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Is Jealousy Ever Healthy in a Long-Term Relationship?

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We’ve all seen it in movies – the whirlwind of possessiveness, the accusations, the frantic phone calls fueled by a jealous rage. It’s a portrayal that paints jealousy as a destructive force, a poison seeping into the well of love. But is that the whole story? 

In my decades of experience, I’ve come to believe that jealousy, like most emotions, exists on a spectrum. There’s the all-consuming kind that strangles trust, and then there’s a flicker of possessiveness that, when handled well, can even strengthen a bond. 

So, is jealousy ever healthy in a long-term relationship, especially as we mature into our 50s and beyond?

Jealousy: A Tightrope Walk in Relationships

Let’s face it, a little jealousy can feel flattering at times. It whispers, “Hey, your partner finds you desirable!It can even spark a playful competitiveness, a desire to keep the spark alive. 

In my 50s, an age when I’m supposed to be wiser, I noticed a colleague giving my husband a bit too much attention. A tiny, primal part of me felt a twinge. Not suspicion, but a reminder that even after all these years, he’s still a catch. The key here is that this feeling was fleeting, acknowledged with a smile, and never used to control or restrict him.

According to psychotherapists Gal Szekely and Liron Cohen, founders of The Couples Center, “Jealousy is considered a necessary emotion because it preserves social bonds and motivates people to engage in behaviours that maintain essential relationships.  It can come from the fear of losing the relationship and this mild form of jealousy is normal because it’s connected to the love and importance they have for the relationship“. 

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However, jealousy’s healthy side has a clear boundary. When it morphs into possessiveness, suspicion, and constant accusations, it becomes a monster threatening the very foundation of your relationship.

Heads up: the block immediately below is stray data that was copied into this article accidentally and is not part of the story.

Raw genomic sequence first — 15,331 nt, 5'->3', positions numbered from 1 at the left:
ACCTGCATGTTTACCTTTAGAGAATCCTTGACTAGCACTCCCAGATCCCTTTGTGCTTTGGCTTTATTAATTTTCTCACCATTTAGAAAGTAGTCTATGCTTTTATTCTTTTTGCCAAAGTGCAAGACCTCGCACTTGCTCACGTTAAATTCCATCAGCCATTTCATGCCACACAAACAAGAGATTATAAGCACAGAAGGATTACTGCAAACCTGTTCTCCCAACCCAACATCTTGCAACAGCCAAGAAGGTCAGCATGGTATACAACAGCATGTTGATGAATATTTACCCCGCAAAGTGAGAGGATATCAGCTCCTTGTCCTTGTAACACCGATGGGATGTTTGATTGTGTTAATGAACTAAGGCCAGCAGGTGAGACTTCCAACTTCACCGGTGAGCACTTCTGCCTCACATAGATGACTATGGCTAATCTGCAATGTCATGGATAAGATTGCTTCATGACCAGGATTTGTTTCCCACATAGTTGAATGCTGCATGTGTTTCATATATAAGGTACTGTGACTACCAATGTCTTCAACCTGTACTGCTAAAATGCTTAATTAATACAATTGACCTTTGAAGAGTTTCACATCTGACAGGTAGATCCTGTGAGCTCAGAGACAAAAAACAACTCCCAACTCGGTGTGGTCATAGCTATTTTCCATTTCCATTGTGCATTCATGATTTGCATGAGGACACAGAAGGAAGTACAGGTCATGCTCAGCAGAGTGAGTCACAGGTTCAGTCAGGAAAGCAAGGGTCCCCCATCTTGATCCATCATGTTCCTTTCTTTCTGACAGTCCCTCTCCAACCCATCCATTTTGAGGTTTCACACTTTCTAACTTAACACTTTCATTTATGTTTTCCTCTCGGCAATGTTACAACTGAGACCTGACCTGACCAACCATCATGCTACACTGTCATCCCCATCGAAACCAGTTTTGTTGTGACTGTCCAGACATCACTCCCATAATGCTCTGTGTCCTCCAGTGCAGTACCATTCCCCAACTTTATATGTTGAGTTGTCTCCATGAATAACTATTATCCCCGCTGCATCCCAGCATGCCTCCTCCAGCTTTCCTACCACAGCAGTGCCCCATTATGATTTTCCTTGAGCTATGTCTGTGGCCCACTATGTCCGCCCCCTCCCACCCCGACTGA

Imagine this: your partner enjoys a friendly chat with a neighbour. Suddenly, you’re bombarded with questions about their intentions and past relationships. This behaviour not only chips away at trust but also diminishes your partner’s sense of self.

The older we get, the more we’ve likely experienced heartbreak and betrayal. These past hurts can make us more susceptible to jealousy’s sting. But here’s the thing – our 50s and beyond are also a time of immense personal growth. We’ve (hopefully) built a secure foundation with our partner. We know their character and their values. This confidence allows us to approach jealousy differently. 

If jealousy is a normal emotion, it’s our responsibility to manage it effectively.

As renowned psychologist Robert L. Leahy writes in his book ‘The Jealousy Cure‘, “Every feeling has a positive and a negative side, and jealousy is no different. However chronic jealousy can lead to isolation, depression, and even violence. It pushes your partner away and ultimately damages the very thing you’re trying to protect – the relationship“.

Ultimately, a long-term relationship in your 50s and beyond is about trust, respect, and a deep understanding of each other. Be prepared to embrace the effect of menopause rage but don’t ever turn into a “Green-Eyed Monster“.

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